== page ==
Tony Smith was born Sept 23, 1912; this year he would have been 100 years old. Before he became known for making large, abstract geometric sculptures, he had owned a bookstore, had a career in architecture, studied with the art student's league, helped create the intellectual underpinnings for land art, taught, and wrote a bit. He was hard to pin down. A recessed garden, like his unrealized Haole Crater (pdf) (Haole means foreign born person), can only be described as the meeting point between architecture and land art. It was much more functional than his minimalist works, but Haole Crater real function was aesthetic; it is an important land art work that only exists as a concept. Land art sympathized with the model he created for this piece: site-specific and sensitive to local conditions.
If Sol LeWitt is to wall drawings and cubes, then Smith is to abstract sculptures based off of the tetrahedral module. As an architect and someone who had had worked in Frank Lloyd Wright's studio (on the Gunning House for one), Smith would have been familiar with people like Buckminster Fuller, who was also enamored with geometry. Bucky's geodesic domes were also based on tetrahedral shapes, even if they were more regularly spaced than Smith's sculptures. LeWitt and Fuller's works expose the fundamental detail that Smith's work was partially in response to abstract expressionism, even if it is known as being minimalism. Smith's work does not compare to the gesture and untamed emotions of a Pollock (a friend of Smith's), but it does relate to the spiritual calm of Rothko and to the trim gestures found in color field paintings. His shapes are suggestive and project into space in ways that challenge the regularity and control found in Fuller's work. These two artists, using the same geometric basis go in different directions, one abstracting it and the other using it in a rational manner.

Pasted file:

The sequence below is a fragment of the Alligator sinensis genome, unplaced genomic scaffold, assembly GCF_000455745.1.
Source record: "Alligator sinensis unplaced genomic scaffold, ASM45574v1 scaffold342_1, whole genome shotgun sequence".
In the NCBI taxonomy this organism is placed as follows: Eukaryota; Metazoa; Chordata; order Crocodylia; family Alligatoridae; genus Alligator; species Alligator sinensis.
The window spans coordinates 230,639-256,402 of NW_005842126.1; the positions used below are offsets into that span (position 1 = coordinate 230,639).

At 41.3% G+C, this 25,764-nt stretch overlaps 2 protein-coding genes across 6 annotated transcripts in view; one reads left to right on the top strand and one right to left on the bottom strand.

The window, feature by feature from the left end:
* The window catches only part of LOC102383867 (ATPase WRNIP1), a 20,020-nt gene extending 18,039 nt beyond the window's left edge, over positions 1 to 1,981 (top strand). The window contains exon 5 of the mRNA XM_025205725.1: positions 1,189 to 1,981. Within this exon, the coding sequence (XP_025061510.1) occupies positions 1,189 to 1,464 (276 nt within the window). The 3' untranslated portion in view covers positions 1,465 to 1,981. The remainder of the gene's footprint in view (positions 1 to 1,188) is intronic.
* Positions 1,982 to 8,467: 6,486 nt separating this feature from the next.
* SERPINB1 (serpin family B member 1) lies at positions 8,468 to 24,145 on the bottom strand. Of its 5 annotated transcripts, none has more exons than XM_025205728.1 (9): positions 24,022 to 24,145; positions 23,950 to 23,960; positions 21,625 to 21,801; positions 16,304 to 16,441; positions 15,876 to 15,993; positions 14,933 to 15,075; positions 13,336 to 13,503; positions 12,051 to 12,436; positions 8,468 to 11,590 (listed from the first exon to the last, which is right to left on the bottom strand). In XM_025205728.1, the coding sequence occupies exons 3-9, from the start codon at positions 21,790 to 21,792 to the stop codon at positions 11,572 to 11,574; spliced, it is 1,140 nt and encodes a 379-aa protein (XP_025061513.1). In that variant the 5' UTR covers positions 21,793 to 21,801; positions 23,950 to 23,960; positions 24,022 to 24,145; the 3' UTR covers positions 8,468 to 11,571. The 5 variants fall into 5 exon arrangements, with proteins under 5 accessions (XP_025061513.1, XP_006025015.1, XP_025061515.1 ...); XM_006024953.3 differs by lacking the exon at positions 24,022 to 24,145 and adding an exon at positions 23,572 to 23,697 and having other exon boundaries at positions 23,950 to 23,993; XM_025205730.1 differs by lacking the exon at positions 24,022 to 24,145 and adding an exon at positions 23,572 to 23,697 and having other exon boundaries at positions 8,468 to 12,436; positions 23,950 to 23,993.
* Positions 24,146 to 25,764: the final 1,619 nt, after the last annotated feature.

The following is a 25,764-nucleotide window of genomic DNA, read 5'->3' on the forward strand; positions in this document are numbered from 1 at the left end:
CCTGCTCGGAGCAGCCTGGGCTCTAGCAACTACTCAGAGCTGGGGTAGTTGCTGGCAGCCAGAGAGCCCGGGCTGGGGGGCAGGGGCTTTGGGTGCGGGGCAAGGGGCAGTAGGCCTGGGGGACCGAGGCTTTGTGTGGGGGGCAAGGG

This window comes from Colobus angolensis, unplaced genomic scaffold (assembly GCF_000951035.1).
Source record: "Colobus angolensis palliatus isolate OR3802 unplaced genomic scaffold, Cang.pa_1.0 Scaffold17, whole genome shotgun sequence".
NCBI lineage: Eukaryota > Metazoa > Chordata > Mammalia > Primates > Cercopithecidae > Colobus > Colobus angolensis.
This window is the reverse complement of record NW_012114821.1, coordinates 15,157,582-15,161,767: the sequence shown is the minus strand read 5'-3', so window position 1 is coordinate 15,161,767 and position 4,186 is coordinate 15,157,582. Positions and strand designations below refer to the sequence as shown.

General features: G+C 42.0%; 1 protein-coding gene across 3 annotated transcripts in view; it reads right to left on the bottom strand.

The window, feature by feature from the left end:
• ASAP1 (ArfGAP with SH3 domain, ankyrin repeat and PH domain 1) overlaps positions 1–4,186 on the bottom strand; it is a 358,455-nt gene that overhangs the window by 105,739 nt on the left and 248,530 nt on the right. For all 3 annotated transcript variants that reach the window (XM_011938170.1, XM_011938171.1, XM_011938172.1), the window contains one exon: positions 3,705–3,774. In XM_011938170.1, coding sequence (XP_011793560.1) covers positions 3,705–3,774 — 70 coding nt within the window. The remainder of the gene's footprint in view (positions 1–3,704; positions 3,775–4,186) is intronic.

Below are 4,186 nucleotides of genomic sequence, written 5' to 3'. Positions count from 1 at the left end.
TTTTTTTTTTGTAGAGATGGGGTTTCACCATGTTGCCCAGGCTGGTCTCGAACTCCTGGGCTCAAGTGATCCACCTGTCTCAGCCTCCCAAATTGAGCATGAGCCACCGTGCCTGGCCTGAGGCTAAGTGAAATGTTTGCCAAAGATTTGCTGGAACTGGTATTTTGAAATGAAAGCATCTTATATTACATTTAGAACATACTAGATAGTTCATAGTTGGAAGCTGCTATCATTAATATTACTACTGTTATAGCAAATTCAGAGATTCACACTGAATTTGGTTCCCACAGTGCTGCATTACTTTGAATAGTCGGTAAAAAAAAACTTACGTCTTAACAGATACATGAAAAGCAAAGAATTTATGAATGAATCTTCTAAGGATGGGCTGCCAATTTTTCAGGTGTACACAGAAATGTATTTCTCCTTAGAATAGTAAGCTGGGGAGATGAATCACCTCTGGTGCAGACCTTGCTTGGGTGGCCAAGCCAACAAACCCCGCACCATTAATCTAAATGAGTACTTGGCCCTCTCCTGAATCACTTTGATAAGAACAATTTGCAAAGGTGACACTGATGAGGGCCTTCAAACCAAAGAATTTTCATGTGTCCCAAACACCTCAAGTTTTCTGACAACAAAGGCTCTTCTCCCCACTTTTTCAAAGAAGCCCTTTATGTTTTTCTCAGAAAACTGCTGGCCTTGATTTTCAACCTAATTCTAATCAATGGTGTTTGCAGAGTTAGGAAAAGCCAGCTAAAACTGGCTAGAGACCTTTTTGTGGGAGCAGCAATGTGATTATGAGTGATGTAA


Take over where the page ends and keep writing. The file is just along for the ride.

Like many sculptures, looking at each angle of Smith's work reveals a slightly different work. They reference naturally occurring forms, created to be both formally minimalist and sculptural puns. Robert Storr said that Smith found his inspiration in "geometric forms found in nature: molecular and crystalline structures, the hexagonal grid of a beehive, the closely packed formation of bubbles." Smith titles his works (unlike many artists from his era) and he seems to always be playful with them: Generation, Duck, Smog, Throne, Smoke, Marriage, Amaryllis. They seem endless, they are not locked down to just one format—not just a noun or a verb or a series with number—they are as variable and expressive as the works they refer to and add to the viewers understanding. Untitled seems like a haughty obstruction compared to Smith's magnetic titles.
The 7000 lbs. Amaryllis, from 1965 was created in edition of 3 and were collected by the Wadsworth Atheneum, the Met, and the Walker. Just last week the Wadsworth reinstalled Amaryllis in front of their building after not having it on display since 2003. If the flower is to be found in this sculpture, it hides its petals well. The Amaryllis is a cold weather flower that blooms readily and is associated through Ovid with devotion. Emerging out of the solid base (metaphorically its bulb), this metallic flower curves, possibly towards the sun. Created of strong triangular shapes, some truncated, the sculpture seems stable and solidly connected on the ground at some angles and balanced on a knife's edge from others. The raised surface steadily grows out of its base. Depending on the angle, it forms an optical illusion, where it can seem shorter or taller as you circle it.
Smith's connection to the Wadsworth is significant; besides first showing Amaryllis at the Wadsworth, he donated a significant portion of his painting collection there, in 1964 he participated in Sam Wagstaff's Black, White, and Grey, in 1966/67 he had a joint solo show with the Wadsworth and the ICA Philadelphia, and he named the ongoing MATRIX series.